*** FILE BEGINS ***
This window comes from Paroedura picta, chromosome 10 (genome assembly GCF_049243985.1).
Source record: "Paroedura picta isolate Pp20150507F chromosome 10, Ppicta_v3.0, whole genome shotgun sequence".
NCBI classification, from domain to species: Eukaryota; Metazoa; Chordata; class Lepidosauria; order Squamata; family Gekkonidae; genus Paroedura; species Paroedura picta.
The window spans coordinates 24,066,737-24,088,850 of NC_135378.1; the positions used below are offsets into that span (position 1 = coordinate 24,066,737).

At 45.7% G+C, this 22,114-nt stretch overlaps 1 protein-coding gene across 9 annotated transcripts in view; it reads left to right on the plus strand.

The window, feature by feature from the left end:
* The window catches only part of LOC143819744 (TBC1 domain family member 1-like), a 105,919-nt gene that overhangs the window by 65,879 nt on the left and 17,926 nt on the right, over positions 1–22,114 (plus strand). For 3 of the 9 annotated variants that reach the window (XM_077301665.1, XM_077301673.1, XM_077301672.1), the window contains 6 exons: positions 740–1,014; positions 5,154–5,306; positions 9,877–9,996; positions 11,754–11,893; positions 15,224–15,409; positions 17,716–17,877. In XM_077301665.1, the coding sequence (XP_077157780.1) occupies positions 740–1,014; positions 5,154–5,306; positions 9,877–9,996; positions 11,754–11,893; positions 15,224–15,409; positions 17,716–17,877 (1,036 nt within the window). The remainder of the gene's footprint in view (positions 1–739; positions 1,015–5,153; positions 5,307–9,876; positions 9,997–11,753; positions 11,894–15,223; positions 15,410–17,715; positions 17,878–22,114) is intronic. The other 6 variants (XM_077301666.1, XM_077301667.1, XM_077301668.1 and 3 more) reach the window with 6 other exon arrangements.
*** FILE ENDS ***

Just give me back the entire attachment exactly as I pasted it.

This window comes from Paroedura picta, chromosome 10 (genome assembly GCF_049243985.1).
Source record: "Paroedura picta isolate Pp20150507F chromosome 10, Ppicta_v3.0, whole genome shotgun sequence".
NCBI classification, from domain to species: Eukaryota; Metazoa; Chordata; class Lepidosauria; order Squamata; family Gekkonidae; genus Paroedura; species Paroedura picta.
The window spans coordinates 24,066,737-24,088,850 of NC_135378.1; the positions used below are offsets into that span (position 1 = coordinate 24,066,737).

At 45.7% G+C, this 22,114-nt stretch overlaps 1 protein-coding gene across 9 annotated transcripts in view; it reads left to right on the plus strand.

The window, feature by feature from the left end:
* The window catches only part of LOC143819744 (TBC1 domain family member 1-like), a 105,919-nt gene that overhangs the window by 65,879 nt on the left and 17,926 nt on the right, over positions 1–22,114 (plus strand). For 3 of the 9 annotated variants that reach the window (XM_077301665.1, XM_077301673.1, XM_077301672.1), the window contains 6 exons: positions 740–1,014; positions 5,154–5,306; positions 9,877–9,996; positions 11,754–11,893; positions 15,224–15,409; positions 17,716–17,877. In XM_077301665.1, the coding sequence (XP_077157780.1) occupies positions 740–1,014; positions 5,154–5,306; positions 9,877–9,996; positions 11,754–11,893; positions 15,224–15,409; positions 17,716–17,877 (1,036 nt within the window). The remainder of the gene's footprint in view (positions 1–739; positions 1,015–5,153; positions 5,307–9,876; positions 9,997–11,753; positions 11,894–15,223; positions 15,410–17,715; positions 17,878–22,114) is intronic. The other 6 variants (XM_077301666.1, XM_077301667.1, XM_077301668.1 and 3 more) reach the window with 6 other exon arrangements.